The fall 2013 issue features two historically important ’32 Fords, one on each cover. The subscriber cover showcases the return of the Eastwood-Barakat Deuce Tudor, and the newsstand cover evokes pure nostalgia with the Doane Spencer Roadster from the significant car collection of Bruce Meyer.
Kandy-Kolored Metalflake State of Mind
Also included in this issue are images from the scrapbook of custom-paint icon Larry Watson, the resurrection of the Murray and Waters 555 “Triple Nickel” roadster, the storied history of the East Coast-based S&S Racing Team, hot rodder Greg Hopkins’ account of his cross-country road trip in a barn find roadster, and so much more.
The Eastwood-Barakat story is a tale of two friends, Pete Eastwood and Rick Barakat, with a passion for bare bones hot rods and nostalgia racing. We explore the impact the first Eastwood-Barakat Deuce Tudor had on the hot rodding world when it appeared in 1982, and the winding trail the car and its parts took after it was sold a year later. But at the heart of the story is Rick and Pete’s recent resurrection of their famous sedan, which combines tried and true hot rod components–Deuce rails, buggy springs, polished magnesium Halibrands, and a stout 360-inch smallblock Chevy–in a seriously fun street/strip contender. Some parts came from the original car, and the rest were found in junkyards, swap meets, and on the Internet and assembled with the help of Rick and Pete’s hot rodding buddies. Some of those friends, like Eric Vaughn and Bob Blum, even had a hand in the original car.
King of Deuces
In our feature on Bruce Meyer, we highlight the array of historically significant cars in Bruce’s carefully curated collection, paying particular attention to the Doane Spencer and Bob Morris Deuce roadsters. We explore how the Spencer roadster, which many consider the quintessential Deuce highboy, was the inspiration for his recent acquisition of the Bob Morris “Nickel” roadster.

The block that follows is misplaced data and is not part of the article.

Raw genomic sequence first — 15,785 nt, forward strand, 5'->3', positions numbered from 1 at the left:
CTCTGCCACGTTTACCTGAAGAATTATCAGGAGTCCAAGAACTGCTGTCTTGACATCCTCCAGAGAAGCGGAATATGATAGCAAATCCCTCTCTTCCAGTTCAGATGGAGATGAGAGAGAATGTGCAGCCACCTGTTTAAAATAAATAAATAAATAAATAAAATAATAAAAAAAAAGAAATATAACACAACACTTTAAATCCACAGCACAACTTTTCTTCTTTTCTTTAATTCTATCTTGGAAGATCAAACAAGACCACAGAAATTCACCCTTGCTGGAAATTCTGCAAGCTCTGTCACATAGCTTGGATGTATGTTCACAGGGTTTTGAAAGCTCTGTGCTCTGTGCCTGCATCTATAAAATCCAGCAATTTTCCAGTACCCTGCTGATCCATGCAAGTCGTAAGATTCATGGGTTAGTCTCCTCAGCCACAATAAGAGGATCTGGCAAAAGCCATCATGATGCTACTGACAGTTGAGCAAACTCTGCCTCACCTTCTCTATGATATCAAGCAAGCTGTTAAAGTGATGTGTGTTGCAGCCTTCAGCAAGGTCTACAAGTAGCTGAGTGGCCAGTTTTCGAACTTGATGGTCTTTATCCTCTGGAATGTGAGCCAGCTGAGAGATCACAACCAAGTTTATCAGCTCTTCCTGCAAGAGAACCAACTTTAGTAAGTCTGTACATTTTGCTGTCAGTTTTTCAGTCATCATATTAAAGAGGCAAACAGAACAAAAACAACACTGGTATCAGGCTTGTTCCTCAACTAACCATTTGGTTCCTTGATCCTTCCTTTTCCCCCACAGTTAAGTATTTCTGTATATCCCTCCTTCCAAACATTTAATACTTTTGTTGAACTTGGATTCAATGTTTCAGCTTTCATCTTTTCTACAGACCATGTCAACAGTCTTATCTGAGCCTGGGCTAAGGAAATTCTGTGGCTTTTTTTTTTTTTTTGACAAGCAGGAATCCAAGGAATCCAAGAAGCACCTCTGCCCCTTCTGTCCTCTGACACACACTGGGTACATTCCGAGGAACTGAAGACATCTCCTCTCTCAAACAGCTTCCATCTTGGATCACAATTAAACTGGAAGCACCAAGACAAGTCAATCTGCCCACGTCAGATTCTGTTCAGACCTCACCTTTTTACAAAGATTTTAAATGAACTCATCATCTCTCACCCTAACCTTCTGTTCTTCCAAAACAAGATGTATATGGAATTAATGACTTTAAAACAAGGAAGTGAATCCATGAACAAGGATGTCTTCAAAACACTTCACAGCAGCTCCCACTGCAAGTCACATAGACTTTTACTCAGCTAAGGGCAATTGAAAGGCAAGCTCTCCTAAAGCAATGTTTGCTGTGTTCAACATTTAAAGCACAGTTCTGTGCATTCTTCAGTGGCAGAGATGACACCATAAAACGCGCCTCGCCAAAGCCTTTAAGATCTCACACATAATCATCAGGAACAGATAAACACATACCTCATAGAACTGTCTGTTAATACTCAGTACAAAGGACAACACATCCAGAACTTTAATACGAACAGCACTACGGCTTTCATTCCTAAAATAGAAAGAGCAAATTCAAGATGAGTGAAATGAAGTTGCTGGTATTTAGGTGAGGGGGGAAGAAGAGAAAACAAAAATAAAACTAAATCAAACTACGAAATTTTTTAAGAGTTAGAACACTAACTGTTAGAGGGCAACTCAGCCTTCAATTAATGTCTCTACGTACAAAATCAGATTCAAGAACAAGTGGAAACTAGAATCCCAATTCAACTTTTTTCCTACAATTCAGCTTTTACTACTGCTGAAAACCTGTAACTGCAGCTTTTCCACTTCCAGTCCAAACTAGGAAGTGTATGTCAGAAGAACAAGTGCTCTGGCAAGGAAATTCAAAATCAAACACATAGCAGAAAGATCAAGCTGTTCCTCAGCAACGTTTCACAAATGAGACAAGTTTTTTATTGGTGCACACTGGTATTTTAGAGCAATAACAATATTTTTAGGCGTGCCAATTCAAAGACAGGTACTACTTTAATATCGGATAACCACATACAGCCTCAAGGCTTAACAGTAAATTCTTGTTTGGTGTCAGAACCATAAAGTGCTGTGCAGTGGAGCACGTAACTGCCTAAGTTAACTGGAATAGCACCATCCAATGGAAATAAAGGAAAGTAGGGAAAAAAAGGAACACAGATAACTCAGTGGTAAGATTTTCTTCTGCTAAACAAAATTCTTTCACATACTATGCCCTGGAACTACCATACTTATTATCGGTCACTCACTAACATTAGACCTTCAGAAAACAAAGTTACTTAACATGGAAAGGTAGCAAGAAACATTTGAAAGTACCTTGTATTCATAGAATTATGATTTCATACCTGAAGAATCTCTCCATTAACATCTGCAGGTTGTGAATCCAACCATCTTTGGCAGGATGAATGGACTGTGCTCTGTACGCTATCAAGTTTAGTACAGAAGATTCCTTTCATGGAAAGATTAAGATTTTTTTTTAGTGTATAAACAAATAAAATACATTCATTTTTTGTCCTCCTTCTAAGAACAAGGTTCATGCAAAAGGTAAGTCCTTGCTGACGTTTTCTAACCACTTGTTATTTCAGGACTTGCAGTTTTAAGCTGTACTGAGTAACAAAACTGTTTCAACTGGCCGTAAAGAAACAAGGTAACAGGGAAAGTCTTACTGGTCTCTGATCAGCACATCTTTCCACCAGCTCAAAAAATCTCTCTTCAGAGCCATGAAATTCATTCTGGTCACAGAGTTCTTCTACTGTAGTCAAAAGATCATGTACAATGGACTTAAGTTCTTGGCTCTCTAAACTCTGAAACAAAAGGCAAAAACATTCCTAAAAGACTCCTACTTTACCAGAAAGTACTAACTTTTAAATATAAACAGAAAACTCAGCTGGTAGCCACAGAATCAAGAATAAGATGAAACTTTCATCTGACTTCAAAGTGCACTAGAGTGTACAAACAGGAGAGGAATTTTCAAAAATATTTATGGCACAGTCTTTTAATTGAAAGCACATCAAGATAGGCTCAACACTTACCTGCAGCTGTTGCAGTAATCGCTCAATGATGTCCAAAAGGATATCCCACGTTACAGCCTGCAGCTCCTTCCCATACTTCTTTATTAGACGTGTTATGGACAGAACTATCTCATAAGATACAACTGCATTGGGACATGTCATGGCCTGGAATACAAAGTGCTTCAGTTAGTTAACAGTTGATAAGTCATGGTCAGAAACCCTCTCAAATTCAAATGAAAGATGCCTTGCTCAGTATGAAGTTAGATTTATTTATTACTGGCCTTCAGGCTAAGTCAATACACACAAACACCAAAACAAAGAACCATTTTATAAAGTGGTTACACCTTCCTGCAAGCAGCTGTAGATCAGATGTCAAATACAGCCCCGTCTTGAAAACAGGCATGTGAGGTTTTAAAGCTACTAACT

We also take a look at Meyer’s recently completed garage in Beverly Hills, California, and the cars it houses like the famed So-Cal belly tank, the Pierson Brothers ’34 coupe and the Greer-Black-Prudhomme dragster. The building was originally constructed as a parking garage back in the 1920s and now artfully showcases Bruce’s hot rods as well as his collection of American classics and European sports cars. TRJ gives an exclusive and in depth look.
The Triple Nickle
Dean Murray and Mike Waters made a name for themselves campaigning a slew of drag cars, including their bright blue number 555 “Triple Nickel” ’29 Model A. They raced the lightweight roadster in the mid-‘50s with flathead V8, GMC six-cylinder, and Chrysler Hemi power before hitting their stride with a brand new 265-inch smallblock Chevy. As a result, the Triple Nickel became one of the first successful Chevy V8-powered drag cars. We had the opportunity to photograph the competition roadster in our studio for a full feature. Murray, who is retired and resides in Paso Robles, California, sat down to talk with Pat Ganahl about the iconic hot rod, with its beautiful blue paint and Von Dutch-applied lettering and brightly painted sunflower dial grille cover. You won’t want to miss the history of this early smallblock-powered drag car and how it found its way back to original builder Dean Murray for a complete restoration.
Chuck Stolze began selling speed parts out of his Northern Virginia home in the late ‘50s under the S&S Parts Company name. Within a few years he had two storefronts and sponsored what would become one of the more successful and well-known racing teams of the ‘60s. Over an 11-year period, S&S Racing teammates Dave Hales, Fred Bear and Gene Altizer along with K.S. Pittman and nearly 20 other drivers powered their signature Matador Red Gassers, dragsters, and other racecars to 14 national event wins and over 25 national records. We bring to light the full history of the team, the speed shops, and the personalities involved. Included are dozens of historical images alongside new and unpublished photos of Dave Hales’ restored C/Gas ’37 Willys and teammate Fred Bear’s ’49 Anglia at 75-80 Dragway, which is among Maryland’s oldest drag strips and was one of the tracks frequented by the S&S team in the ’60s.
Back on the Road!
We chronicle hot rodder Greg Hopkins’ journey to retrieve a ‘50s-era hot rod that was liberated from a decades-long slumber in a Colorado barn. The flathead-powered roadster changed hands twice since it was first re-discovered, and the last owner before Greg gave it the mechanical “once over” but otherwise left the time-warp roadster untouched. Once the deal was done, Greg set out on a 1,700-mile solo maiden voyage back to his home in Dothan, Alabama, chronicling his travels over America’s back roads through artful photos of the car and its surroundings. Find out what history he’s uncovered and what plans he has for the barn find roadster in our full feature.